Working to Combat Lead Poisoning in NYC
October 5, 2018
Lead is a highly toxic metal that can have irreversible health impacts, especially on children, causing permanent injuries to their developing brains and bodies. Lead-based paint in homes and buildings is the primary cause of childhood lead poisoning in New York City.
In the past few months, we have seen a considerable amount of news bringing NYC’s lead poisoning problem into the spotlight, whether it’s contaminated school drinking water or lead-based paint in homes. Earlier in the summer, New York Comptroller Scott Stringer officially announced an investigation into the agencies responsible for covering-up the lead crisis in NYC’s public housing.
Because removing toxins from our environment is one of the top priorities in our NYC Policy Agenda, we teamed up with New York Lawyers for the Public Interest and other partners to draft a report on the negative health impacts of lead poisoning in NYC and review the city’s enforcement of its lead poisoning prevention law.
In 2004, NYC enacted Local Law 1 (LL1), which created the country’s most protective measures to identify and remediate housing-based lead hazards and aimed to eliminate childhood lead poisoning by 2010. The law includes proactive lead poisoning prevention measures including mandating that landlords conduct regular inspections and abate lead paint in old apartments (built before 1960) during a vacancy.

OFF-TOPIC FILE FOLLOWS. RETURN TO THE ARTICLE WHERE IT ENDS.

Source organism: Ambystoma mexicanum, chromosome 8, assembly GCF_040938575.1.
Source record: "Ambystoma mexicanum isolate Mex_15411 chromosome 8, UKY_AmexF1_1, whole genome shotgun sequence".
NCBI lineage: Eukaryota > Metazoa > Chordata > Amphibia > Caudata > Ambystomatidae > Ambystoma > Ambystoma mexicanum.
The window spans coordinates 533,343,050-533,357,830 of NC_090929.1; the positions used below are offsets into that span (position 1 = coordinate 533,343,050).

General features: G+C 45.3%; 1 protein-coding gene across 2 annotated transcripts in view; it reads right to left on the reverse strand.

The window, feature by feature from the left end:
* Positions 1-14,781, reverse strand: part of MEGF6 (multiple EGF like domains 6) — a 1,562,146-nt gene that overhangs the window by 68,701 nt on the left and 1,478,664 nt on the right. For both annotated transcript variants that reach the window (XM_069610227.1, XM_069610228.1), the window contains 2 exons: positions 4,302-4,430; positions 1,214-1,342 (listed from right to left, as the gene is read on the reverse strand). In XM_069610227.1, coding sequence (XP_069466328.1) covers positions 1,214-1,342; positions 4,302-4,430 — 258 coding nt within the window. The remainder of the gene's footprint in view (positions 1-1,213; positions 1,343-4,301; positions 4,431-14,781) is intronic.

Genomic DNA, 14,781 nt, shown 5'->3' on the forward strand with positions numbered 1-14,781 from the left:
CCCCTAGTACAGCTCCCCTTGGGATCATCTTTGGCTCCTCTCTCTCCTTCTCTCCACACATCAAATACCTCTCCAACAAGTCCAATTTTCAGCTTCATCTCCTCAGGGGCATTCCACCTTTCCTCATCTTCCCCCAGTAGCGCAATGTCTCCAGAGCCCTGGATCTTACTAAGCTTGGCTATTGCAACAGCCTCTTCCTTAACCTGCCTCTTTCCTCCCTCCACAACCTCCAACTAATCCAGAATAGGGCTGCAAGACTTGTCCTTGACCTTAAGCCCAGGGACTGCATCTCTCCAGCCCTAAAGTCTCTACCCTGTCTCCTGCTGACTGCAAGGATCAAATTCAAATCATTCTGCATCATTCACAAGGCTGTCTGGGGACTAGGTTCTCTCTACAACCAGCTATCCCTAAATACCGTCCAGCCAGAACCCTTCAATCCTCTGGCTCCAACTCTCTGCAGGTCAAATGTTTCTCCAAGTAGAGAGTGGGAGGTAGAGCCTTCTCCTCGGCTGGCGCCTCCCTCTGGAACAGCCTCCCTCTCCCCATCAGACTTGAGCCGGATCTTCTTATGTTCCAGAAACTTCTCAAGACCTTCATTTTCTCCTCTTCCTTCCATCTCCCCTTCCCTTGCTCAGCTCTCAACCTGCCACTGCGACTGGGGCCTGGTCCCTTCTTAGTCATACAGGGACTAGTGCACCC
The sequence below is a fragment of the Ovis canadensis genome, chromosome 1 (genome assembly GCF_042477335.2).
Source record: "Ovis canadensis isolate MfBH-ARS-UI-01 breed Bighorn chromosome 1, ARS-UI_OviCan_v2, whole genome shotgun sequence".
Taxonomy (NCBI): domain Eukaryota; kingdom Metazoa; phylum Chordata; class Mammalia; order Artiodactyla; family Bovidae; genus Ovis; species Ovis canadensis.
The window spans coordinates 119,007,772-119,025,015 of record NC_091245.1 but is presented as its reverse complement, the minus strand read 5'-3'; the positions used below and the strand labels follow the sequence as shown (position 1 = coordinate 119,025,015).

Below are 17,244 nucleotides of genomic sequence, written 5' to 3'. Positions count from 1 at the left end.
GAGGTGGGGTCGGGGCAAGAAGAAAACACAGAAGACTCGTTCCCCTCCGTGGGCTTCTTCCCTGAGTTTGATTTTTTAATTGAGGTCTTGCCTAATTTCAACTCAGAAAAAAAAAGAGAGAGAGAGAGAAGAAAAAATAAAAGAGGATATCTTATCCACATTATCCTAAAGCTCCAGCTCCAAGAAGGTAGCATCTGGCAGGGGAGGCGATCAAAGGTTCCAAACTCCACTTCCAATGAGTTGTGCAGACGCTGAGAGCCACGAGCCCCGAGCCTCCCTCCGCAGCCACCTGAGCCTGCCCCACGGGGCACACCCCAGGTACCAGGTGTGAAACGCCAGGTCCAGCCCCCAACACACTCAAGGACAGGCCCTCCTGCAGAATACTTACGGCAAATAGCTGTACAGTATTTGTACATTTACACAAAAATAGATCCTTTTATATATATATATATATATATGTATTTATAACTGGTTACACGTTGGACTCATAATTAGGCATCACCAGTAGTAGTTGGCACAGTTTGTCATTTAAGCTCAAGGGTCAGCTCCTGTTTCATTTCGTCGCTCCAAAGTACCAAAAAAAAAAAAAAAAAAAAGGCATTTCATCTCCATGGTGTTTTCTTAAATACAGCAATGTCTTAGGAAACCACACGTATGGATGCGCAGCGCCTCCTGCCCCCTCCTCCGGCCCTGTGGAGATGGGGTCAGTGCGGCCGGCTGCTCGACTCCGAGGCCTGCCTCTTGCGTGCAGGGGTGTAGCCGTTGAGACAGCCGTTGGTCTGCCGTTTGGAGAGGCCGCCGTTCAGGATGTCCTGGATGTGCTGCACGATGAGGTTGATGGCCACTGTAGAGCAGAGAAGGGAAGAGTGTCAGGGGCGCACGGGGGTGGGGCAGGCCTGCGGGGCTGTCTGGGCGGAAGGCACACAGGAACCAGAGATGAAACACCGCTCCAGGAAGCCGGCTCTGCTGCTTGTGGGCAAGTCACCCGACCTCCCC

The report found that lead paint in homes remains the primary source of lead poisoning today. Because children’s brains and bodies are very susceptible to lead poisoning, they can suffer from acute and chronic injuries caused by elevated blood lead levels such as decreased intelligence, behavioral difficulties, impaired kidney function, and cognitive dysfunction.
We also examined the prevention provisions of LL1, enforcement, and the loopholes that exist in the law. The report found that landlords are, in practice, not being held accountable for non-compliance with the law and that relevant city agencies have largely failed to enforce the primary prevention measures of LL1 since it was enacted. The Department of Housing Preservation and Development (HPD) enforcement data indicates that New York City has never taken any enforcement action against a single landlord for failing to conduct the mandated annual inspections in the 14 years since the law went into effect.
Landlords are also not facing any consequences for failing to provide the required documents indicating that the buildings have been abated before new tenants move in. HPD has only issued 2 violations for the failure to comply with mandatory lead abatements at turnover.
Without meaningful enforcement and engagement with landlords, LL1 will continue to be a complaint-driven system rather than the proactive prevention law it was designed and envisioned to be.
The report also provided detailed recommendations for improving accountability. We included specific recommendations: enforcement of landlord’s annual inquiry and inspection obligations; enforcement of the requirement to eliminate certain lead hazards as soon as an apartment is vacant; safe work practices; and additional data reporting. By implementing our recommendations, the city would be able to proactively eliminate lead poisoning.
We believe that with a clear understanding of the flaws in the current law, the city will be able to strengthen the enforcement efforts of LL1, assuring compliance and transparency among landlords. We will continue to spread awareness about policies that combat lead poisoning.< Back to Our Work
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